Here, then, we have the grand scheme for a
#ystem of villeinage which smacks of the feadai
age, when the " lord of the manor M mied hit
4* base born" with absolute sway. It carries
us back to the times of Wat Tyler and the
zaithful monk, ** who first whispered io the
ears of an English serf that shyer j mu nat his
8omta Caroliaa has abolished slavery, and
ratified the Constitutional amendment forever
prohibiting sta Terr ia the tTaited States. And
yet the planters have assembled, and resol Ted
to establish an order of servitude analagous to
that which cursed the soil of England fire
hundred years ago,-all the time claiming to
be loyal to the Government. The -acceptance
of the new order of things means ra press "On
ward with the march of event?. The servile,
crank music of tne thirteenth century must
gire way to the loftier-sounding and more Me
lodious strains of freedom. So let us close Wie
hand-organ of slavery, and move on te t?fe en
joyment of those sweeter airs whieh attend the
jubilee of Union and Equality.
?eb Ptinting.
The Lecher Job Printing Office having arrived
? we Are Tully prepared to do all Kinds of Job
Printing ic a neat, tasteful mannerv and at satis
factory prices. Read the advertisement, and
send in your orders.
I HINKT 0. RBHMIXGTON was a colored man
j of marked ability, and the citizens of New Bed
I ford, Mass., where he lived and died, will long
remember him, as his business brought him m
contact with many families. He was a soap
i maker by trade, and always had a good article
for sale. He was an artistic taxidermist, and
i spent much of his time in preparing birds. Thc
knowledge which he displayed of the feathery
tribe was very remarkable. When Prof. O. S.
Fowler, the phrenologist, was giving public
examinations in the city of Kew Bedford, Mr. i
Remmington was called upon th? platform, by
the audience, for examination. The Professor
put his hand upon his head, and said, " This is ;
a wonderful head ; order is fully developed $
his love of nature is intense, and, if left to his;
awn inclination, the classification of birds
would be his pursuit, in which he would find the
highest enjoyment." He was a prominent as
sociate in the earlier anti-slavery agitations in
his vicinity, and attracted all hearts to him as a
great leader. Never ambitious, save to help on
the cause of human rights, he was less known
at th? North than be deserved to be, as a wise
counsellor, a trusty friend, and a fearlees ad
vocate of the rights of man. His death, which
occurred but a few years since, occasioned
general lamentarion throughout the city. The
friends of freedom gave him a public burial
from the Liberty Hall, where the funeral ser
vices were held, and the procession which fol
lowed his remains to their final resting place,
was one of the largest funeral processions ever
seen in south-eastern Massachusetts.
THE JUBILEE.-Extensive arrangements are
being made for the celebration of Emancipation
day, which must hereafter be one of the few Na
tional Holidays. Another column shows what
thc committee of arrangements contemplate.
No PEAKS-Sir Morton Peto, in his late
speech in Bristol, England, says : M I have no
fears for the future of the freedmen, unless they
are driven by harsh laws( to array themselves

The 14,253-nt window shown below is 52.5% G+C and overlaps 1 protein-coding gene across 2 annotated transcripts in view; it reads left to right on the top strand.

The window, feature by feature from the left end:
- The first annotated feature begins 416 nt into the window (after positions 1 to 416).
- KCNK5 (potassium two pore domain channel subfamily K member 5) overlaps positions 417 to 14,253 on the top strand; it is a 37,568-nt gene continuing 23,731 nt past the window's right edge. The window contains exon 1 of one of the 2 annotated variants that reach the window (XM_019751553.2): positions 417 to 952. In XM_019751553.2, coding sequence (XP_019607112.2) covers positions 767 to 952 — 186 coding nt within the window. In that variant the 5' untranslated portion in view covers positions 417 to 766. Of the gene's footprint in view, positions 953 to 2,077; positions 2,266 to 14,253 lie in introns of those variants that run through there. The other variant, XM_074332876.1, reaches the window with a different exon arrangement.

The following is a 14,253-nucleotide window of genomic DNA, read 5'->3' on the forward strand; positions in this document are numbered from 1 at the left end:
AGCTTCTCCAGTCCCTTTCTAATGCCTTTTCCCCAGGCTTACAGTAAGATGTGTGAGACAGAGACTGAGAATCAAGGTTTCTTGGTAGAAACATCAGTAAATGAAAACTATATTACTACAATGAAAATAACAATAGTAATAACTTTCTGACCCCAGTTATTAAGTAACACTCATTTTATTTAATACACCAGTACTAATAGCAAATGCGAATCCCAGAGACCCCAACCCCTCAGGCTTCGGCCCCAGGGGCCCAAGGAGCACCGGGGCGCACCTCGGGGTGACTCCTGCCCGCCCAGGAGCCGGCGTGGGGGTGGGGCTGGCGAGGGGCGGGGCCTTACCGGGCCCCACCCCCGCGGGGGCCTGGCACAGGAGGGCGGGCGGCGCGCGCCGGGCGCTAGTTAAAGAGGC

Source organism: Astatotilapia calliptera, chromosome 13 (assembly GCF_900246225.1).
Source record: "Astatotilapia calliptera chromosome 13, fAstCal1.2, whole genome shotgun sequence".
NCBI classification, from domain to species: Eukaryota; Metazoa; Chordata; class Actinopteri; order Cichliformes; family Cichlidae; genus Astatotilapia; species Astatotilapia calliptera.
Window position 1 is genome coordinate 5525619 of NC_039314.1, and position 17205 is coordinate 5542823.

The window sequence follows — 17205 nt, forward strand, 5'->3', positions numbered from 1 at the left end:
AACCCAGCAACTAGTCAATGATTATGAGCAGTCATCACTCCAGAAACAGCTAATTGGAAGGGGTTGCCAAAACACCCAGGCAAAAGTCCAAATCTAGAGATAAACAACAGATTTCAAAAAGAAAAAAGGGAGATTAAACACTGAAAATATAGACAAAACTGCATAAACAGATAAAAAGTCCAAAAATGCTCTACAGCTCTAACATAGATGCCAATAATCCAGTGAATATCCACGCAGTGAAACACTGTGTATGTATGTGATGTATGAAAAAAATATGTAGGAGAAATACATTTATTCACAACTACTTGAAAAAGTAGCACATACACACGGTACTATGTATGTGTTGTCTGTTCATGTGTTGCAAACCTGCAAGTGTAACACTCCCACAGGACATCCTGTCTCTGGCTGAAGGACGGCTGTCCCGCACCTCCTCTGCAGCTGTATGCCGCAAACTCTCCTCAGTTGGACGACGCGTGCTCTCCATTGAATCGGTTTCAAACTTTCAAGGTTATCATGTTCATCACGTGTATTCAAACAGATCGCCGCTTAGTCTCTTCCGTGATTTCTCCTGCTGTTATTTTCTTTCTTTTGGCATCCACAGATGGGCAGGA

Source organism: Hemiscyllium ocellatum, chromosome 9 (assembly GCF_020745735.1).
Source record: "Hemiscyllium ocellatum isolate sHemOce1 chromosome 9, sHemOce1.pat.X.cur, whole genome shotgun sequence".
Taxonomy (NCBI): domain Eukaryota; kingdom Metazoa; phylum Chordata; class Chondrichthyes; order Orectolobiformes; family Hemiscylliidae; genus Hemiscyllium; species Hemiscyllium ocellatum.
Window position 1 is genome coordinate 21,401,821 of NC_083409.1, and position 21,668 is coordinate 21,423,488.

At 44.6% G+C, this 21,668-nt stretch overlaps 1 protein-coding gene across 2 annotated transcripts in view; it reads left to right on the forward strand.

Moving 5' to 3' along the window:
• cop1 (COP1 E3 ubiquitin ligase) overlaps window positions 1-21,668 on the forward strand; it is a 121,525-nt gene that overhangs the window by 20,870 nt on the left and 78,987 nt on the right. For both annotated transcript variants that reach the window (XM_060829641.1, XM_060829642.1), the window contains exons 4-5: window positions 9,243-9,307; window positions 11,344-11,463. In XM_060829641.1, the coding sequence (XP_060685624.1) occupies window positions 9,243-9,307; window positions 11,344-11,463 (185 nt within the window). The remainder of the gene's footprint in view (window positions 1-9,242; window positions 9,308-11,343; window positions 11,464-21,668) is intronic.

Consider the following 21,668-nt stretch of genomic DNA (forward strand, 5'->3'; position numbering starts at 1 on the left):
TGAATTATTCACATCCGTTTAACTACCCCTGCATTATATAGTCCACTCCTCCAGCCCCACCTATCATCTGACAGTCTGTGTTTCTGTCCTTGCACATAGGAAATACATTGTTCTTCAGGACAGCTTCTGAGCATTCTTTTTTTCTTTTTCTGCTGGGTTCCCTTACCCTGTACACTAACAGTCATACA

against the whites." His visit to America gave
him ample oportunity to judge without preju
dice, and his representation of the cause of free
labor was the best return he could make for the
kindness extended to him while here. He men
tioned the example of Col. Drury of Virginia,
who, by fairness and good sense, retains all the
laborers he had before the war, and quoted from
s Louisiana planter to show that the Freedmen
were most efficient workmen and earnest pupila,
af whom there need be no fears for the future,
The fear of a rising of the blacks has always?
more or less, been prevalent among slave-own
ers ; but it ought to be dispelled now that the
slaves are free. John Randolph, himself a slave
holder, declared in the halls of Congress that
the fire bells in Richmond did not ring out
an alarm at night, but what the master woke
from his slumber in fear of his slaves." Such
was the iniquity of slavery that it was startled
by its own shadow.
To CORRESPONDENTS.-W* receive a large
number of communications* which we cannot
find room for. Some are too long, and others
of no interest to any but a few. We desiee to
have our correspondents write very brief and to
the point, and only upon such subjects as are
of public interest. Such articles will be cheer
fully accepted and published. The name of the
author must always accompany the article, that
we may know who is responsible for the con
GEN. GRANT'S REPORT. - This document is
very lengthy, but of surpassing interest. ?i is a
narrative of the most important campaign of
the war, stretching over half of a continent,
and lasting more than a year. It is remarkable, I
when we remember that one man directed the
movements and controlled the fortunes of the
army, and brought peace to a distracted coun
RELATIVE POPULATION. - By the census of
I860 it appears that the State of South Caro
lina bad a population of 291,389 whites and
402,406 slaves. Now all are equally free, and
the white people claim the exclusive right to
vote for the officers of the State. That Provid
ence which led the slaves through the red sea of
rebellion witt not leave them in the wilderness,
but make haste to induct them into the beauties
of the promised land.
INFLATED CUBREN CT.-Five years ago the
bank-note circulation of the country amounted
to not more than two hundred millions , now the
circulation, bank and national, exceeds seven
hundred millions. The burdens of the war fall
heavily upon all classes, but it is ehe price of
freedom. We see no geed reasotf why specie
payments are not resumed, now that we can safe
ly calculate upon the expense? of tfce govern
ment in future.
THANK Yee-It has been gratifying iv read
in our exchauges from time to time the many
kind and complimentary notices of the Leader.
We have thought to publish them as an evidence